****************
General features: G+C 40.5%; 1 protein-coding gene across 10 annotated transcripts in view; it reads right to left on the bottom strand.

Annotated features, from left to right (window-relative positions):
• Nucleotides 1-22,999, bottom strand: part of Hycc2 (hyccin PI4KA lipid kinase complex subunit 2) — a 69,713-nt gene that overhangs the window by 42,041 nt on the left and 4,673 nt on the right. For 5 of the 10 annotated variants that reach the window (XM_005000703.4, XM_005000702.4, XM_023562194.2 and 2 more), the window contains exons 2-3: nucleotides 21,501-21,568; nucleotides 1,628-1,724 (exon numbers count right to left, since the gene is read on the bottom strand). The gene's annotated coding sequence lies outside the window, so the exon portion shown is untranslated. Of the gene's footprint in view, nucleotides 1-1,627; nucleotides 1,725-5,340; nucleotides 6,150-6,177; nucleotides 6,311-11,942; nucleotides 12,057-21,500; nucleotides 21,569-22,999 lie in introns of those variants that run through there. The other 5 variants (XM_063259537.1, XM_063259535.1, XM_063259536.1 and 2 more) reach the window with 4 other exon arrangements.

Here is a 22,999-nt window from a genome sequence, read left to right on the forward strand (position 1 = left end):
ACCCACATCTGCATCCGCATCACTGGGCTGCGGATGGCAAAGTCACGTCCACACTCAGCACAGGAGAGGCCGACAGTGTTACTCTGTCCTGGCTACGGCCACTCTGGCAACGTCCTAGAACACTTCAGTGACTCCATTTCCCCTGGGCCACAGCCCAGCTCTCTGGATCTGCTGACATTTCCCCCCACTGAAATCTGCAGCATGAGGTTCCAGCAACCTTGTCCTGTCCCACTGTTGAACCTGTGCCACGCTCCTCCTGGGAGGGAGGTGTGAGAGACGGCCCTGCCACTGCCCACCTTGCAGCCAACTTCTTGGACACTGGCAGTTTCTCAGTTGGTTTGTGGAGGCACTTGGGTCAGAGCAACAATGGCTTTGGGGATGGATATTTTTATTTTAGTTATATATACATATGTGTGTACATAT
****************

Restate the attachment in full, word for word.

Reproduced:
General features: G+C 40.5%; 1 protein-coding gene across 10 annotated transcripts in view; it reads right to left on the bottom strand.

Annotated features, from left to right (window-relative positions):
• Nucleotides 1-22,999, bottom strand: part of Hycc2 (hyccin PI4KA lipid kinase complex subunit 2) — a 69,713-nt gene that overhangs the window by 42,041 nt on the left and 4,673 nt on the right. For 5 of the 10 annotated variants that reach the window (XM_005000703.4, XM_005000702.4, XM_023562194.2 and 2 more), the window contains exons 2-3: nucleotides 21,501-21,568; nucleotides 1,628-1,724 (exon numbers count right to left, since the gene is read on the bottom strand). The gene's annotated coding sequence lies outside the window, so the exon portion shown is untranslated. Of the gene's footprint in view, nucleotides 1-1,627; nucleotides 1,725-5,340; nucleotides 6,150-6,177; nucleotides 6,311-11,942; nucleotides 12,057-21,500; nucleotides 21,569-22,999 lie in introns of those variants that run through there. The other 5 variants (XM_063259537.1, XM_063259535.1, XM_063259536.1 and 2 more) reach the window with 4 other exon arrangements.

Here is a 22,999-nt window from a genome sequence, read left to right on the forward strand (position 1 = left end):
ACCCACATCTGCATCCGCATCACTGGGCTGCGGATGGCAAAGTCACGTCCACACTCAGCACAGGAGAGGCCGACAGTGTTACTCTGTCCTGGCTACGGCCACTCTGGCAACGTCCTAGAACACTTCAGTGACTCCATTTCCCCTGGGCCACAGCCCAGCTCTCTGGATCTGCTGACATTTCCCCCCACTGAAATCTGCAGCATGAGGTTCCAGCAACCTTGTCCTGTCCCACTGTTGAACCTGTGCCACGCTCCTCCTGGGAGGGAGGTGTGAGAGACGGCCCTGCCACTGCCCACCTTGCAGCCAACTTCTTGGACACTGGCAGTTTCTCAGTTGGTTTGTGGAGGCACTTGGGTCAGAGCAACAATGGCTTTGGGGATGGATATTTTTATTTTAGTTATATATACATATGTGTGTACATAT